An invitation was sent out across campus in late fall for members of the Loras community to share their thoughts and experiences with mental health issues. The students were able to gather written and video testimonials and compile a catalog of experiences that they could share on newly created Instagram (https://www.instagram.com/lc_not_alone/) and Facebook (https://www.facebook.com/LCNotAlone/) pages.
In light of the pandemic that has spawned social distancing and forced us to stay physically separated, the Not Alone campaign seems more apt than ever.
“More than ever we believe that our campaign is needed in our world. We’ve learned that God’s timing is so powerful and even more beautiful than we could have ever imagined. Although we sit hundreds of miles apart from each other now, we couldn’t be more grateful for the work we put in to this campaign and the impact it has made so far,” Cain said.
Some of the Breitbach seniors took the time to reflect their experiences with the Not Alone project and what it has meant to them.
Grace Shockman (’20):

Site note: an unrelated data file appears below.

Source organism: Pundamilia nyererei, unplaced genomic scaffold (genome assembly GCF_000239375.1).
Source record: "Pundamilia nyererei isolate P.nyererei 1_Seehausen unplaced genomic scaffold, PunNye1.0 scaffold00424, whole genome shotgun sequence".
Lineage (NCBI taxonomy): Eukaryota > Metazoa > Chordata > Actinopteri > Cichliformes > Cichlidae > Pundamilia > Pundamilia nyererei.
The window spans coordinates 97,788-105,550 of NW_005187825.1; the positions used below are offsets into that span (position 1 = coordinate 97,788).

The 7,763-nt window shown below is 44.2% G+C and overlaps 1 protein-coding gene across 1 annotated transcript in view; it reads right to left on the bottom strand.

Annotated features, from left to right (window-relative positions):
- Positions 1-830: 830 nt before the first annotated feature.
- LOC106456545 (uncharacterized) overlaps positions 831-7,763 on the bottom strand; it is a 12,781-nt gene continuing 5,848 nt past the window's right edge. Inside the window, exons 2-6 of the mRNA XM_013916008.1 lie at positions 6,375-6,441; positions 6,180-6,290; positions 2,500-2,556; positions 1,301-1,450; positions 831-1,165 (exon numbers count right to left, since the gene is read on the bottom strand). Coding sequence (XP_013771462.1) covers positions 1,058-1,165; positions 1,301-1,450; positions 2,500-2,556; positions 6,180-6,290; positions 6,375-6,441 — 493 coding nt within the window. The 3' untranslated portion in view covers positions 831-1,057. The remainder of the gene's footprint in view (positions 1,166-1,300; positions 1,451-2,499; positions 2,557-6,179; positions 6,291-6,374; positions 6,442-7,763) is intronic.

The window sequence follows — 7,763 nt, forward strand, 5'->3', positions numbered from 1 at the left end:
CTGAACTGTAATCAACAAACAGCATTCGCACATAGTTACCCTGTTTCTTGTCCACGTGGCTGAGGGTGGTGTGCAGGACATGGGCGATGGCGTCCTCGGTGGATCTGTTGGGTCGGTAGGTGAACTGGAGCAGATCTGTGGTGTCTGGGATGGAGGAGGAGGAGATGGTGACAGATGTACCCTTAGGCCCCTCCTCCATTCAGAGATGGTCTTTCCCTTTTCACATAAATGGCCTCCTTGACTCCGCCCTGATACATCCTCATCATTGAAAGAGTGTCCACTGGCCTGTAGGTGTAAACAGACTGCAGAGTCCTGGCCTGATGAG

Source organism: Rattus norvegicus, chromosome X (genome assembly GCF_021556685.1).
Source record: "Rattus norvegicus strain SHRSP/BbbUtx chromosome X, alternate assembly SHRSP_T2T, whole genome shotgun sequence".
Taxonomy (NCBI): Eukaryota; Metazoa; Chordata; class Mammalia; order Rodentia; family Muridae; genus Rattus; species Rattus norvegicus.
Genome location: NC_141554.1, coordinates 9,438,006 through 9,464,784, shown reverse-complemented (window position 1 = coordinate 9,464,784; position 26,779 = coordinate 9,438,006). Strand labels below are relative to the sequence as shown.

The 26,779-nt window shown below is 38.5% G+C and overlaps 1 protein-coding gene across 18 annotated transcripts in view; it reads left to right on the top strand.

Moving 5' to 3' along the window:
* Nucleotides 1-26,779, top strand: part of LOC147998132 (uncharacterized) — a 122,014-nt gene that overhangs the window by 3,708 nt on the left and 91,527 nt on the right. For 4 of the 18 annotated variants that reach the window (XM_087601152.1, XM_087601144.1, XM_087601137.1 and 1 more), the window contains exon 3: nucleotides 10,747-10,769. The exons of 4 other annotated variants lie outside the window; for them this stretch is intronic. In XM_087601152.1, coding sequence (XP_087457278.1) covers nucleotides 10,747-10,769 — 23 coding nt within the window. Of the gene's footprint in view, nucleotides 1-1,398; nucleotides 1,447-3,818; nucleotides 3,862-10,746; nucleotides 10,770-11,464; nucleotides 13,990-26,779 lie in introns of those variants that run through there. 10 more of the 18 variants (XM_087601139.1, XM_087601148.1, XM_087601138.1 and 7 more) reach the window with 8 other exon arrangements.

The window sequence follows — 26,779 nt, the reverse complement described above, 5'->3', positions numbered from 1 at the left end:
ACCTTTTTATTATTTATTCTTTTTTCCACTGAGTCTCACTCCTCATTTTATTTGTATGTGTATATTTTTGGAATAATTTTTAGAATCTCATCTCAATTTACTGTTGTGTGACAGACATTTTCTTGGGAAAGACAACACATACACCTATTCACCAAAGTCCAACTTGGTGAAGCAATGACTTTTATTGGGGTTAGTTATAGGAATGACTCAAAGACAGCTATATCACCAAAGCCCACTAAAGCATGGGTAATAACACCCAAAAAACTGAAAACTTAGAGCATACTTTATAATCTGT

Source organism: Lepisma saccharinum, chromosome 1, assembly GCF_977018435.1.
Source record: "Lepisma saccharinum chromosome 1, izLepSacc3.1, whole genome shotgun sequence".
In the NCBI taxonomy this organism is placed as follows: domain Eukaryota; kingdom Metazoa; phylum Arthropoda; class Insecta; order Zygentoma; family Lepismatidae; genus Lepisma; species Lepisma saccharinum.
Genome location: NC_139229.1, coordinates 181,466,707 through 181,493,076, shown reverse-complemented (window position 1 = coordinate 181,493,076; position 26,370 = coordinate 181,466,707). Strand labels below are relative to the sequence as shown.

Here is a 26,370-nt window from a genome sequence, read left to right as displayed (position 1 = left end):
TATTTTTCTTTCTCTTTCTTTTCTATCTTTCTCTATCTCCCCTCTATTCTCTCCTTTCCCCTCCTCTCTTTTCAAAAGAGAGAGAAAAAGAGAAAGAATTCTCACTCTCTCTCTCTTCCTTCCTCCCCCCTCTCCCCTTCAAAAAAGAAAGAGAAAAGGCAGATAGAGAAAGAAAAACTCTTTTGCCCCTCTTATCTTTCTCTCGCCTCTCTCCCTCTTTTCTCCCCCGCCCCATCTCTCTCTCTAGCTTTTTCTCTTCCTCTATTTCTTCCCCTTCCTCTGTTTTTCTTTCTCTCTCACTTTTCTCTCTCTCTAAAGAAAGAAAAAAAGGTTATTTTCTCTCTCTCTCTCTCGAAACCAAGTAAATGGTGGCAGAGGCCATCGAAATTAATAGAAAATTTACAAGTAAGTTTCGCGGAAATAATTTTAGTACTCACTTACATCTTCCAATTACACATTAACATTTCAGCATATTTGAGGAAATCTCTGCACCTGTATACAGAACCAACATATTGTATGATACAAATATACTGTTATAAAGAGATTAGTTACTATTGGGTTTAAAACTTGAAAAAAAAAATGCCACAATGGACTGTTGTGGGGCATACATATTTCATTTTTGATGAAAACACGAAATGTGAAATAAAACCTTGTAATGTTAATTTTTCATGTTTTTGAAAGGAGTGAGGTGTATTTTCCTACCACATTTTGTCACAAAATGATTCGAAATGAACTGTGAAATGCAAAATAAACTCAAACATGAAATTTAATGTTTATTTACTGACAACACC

“Not Alone was a general mental health campaign on behalf of our Senior Breitbach class and although we had high hopes for how it might impact our audience, we never expected how much this campaign would speak to the experience of our community. I shared some of my own experiences in a testimony that was shared out a couple of weeks into stay-at-home orders. Wading back into the familiar and sometimes really challenging waters of being at home I felt a lot of my mental health concerns resurfacing. After my photo was posted, I was surprised how quickly new people were reaching out to me to thank me for sharing, asking for someone to listen, for accountability in taking care of themselves at home, and just giving me love. Honest vulnerability, while also providing a number of options for outreach, really does help support those who are struggling in various ways with their mental health. Knowing we are not alone, particularly in a world that feels very distanced right now, is more important than ever.”